Utah became the first state to pass CBD-only legislation. Known as Charlee’s Law, the legislation allows patients with intractable epilepsy who have exhausted at least three potentially deadly pharmaceutical alternatives to obtain a hemp registration card from the state and use CBD extracts to treat their condition. Patients and their families still have to break federal law to procure cannabis oil from other states.

Shortly after the passage of this law, Stenquist met with the parties involved in this effort to see what could be accomplished for the following year for the patients that were left out. She learned that the mothers of the epileptic children the law was passed for had agreed not to push for more access. Stenquist, however, made no such promise and got to work on finding a way to get legislation to pass.

Throughout 2014, Stenquist worked to build a network of patients, caregivers and supporters, originally organized as the Drug Policy Project of Northern Utah, and eventually the Drug Policy Project of Utah (DPPU). When former Sen. Mark Benson Madsen decided to run a bill for whole-plant medical cannabis legislation he was directed to Stenquist and DPPU, who fundraised and managed promotion for the legislation and generated international media coverage as well as the foundation of a much larger patient-led Utah movement. Madsen, also a cannabis patient, is the grandson of Ezra Taft Benson who served as the United States Secretary of Agriculture under President Eisenhower as well as led the Church of Jesus Christ of Latter-day Saints as president and prophet from 1985 until his death in 1994.

2015: Senate Bill 259

Utah shocked the world when it looked to be the first state not only to pass a CBD-only law, but to upgrade it to a whole-plant medical cannabis bill just one year later, S.B. 259.

DPPU worked directly out of Sen. Madsen’s office to educate and lobby legislators and coordinate a media campaign that put the bill in front of a national audience. We successfully changed the conversation, however, due to one surprise last minute flipped vote, the Utah Senate buried the bill. Stenquist began planning a new approach for 2016. 

2016: TRUCE is Born

In 2016, Stenquist reorganized with a broader group of patients seeking more comprehensive access to medicinal cannabis, and TRUCE was born. Initially, TRUCE started as a support group for patients and advocates but quickly became the primary vehicle for raising public awareness about the medical cannabis movement in Utah. Working closely with Sen. Madsen, TRUCE worked to show Utah’s legislature, as well as the general public, the human side of the cannabis issue. Sen. Madsen tried again in 2016 to pass a bill through the state legislature, and was again defeated.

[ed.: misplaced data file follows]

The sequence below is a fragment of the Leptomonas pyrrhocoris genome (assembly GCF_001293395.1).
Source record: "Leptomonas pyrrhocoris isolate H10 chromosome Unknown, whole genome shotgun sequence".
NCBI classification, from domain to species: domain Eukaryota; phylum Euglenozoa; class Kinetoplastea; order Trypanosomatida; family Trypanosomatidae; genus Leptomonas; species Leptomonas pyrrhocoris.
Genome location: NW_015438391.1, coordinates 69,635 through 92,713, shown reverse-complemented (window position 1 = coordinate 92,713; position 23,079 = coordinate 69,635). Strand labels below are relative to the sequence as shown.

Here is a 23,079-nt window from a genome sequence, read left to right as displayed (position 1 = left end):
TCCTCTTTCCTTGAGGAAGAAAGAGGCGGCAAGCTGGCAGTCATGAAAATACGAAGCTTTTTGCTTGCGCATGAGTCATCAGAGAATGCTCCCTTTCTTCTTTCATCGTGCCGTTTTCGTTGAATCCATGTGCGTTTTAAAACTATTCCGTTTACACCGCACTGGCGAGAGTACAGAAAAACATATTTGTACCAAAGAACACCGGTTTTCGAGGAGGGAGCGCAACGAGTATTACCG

2017: Momentum to the Ballot
For the past five years, states have been passing medical cannabis laws at an unprecedented rate. Currently, 46 of our 50 states recognize the legitimacy of cannabis as medicine with 29 states and the District of Columbia having passed some form of comprehensive medical cannabis legislation, and 17 others passing more restrictive Cannabidiol (CBD)-only laws. Even in Utah we have seen tremendous growth in the support for medical cannabis, with polls as high as *77% according to Dan Jones. As a nation the support is*** with the majority consensus viewing cannabis with a different tone and temperament we find the need for education on the topic being sought. When the Utah State Legislature again rejected any form of comprehensive medical cannabis legislation in 2017 and 2018, TRUCE knew it was time to take it to the people.
2018-2020: Truce Now!

As a community focused organization our primary goal is education. Through different types of outreach approaches our desire is to change the conversation from one that is based on cultural fear mongering to one that is based on science and compassion. Through public outreach initiatives, we host a series of free events such as public panels and speaking engagements, documentary viewing, community and political networking events and social media engagement such as live streaming our events. We do bring in modest revenue through continuing medical education (CME) courses, paid mini conferences and consultation work.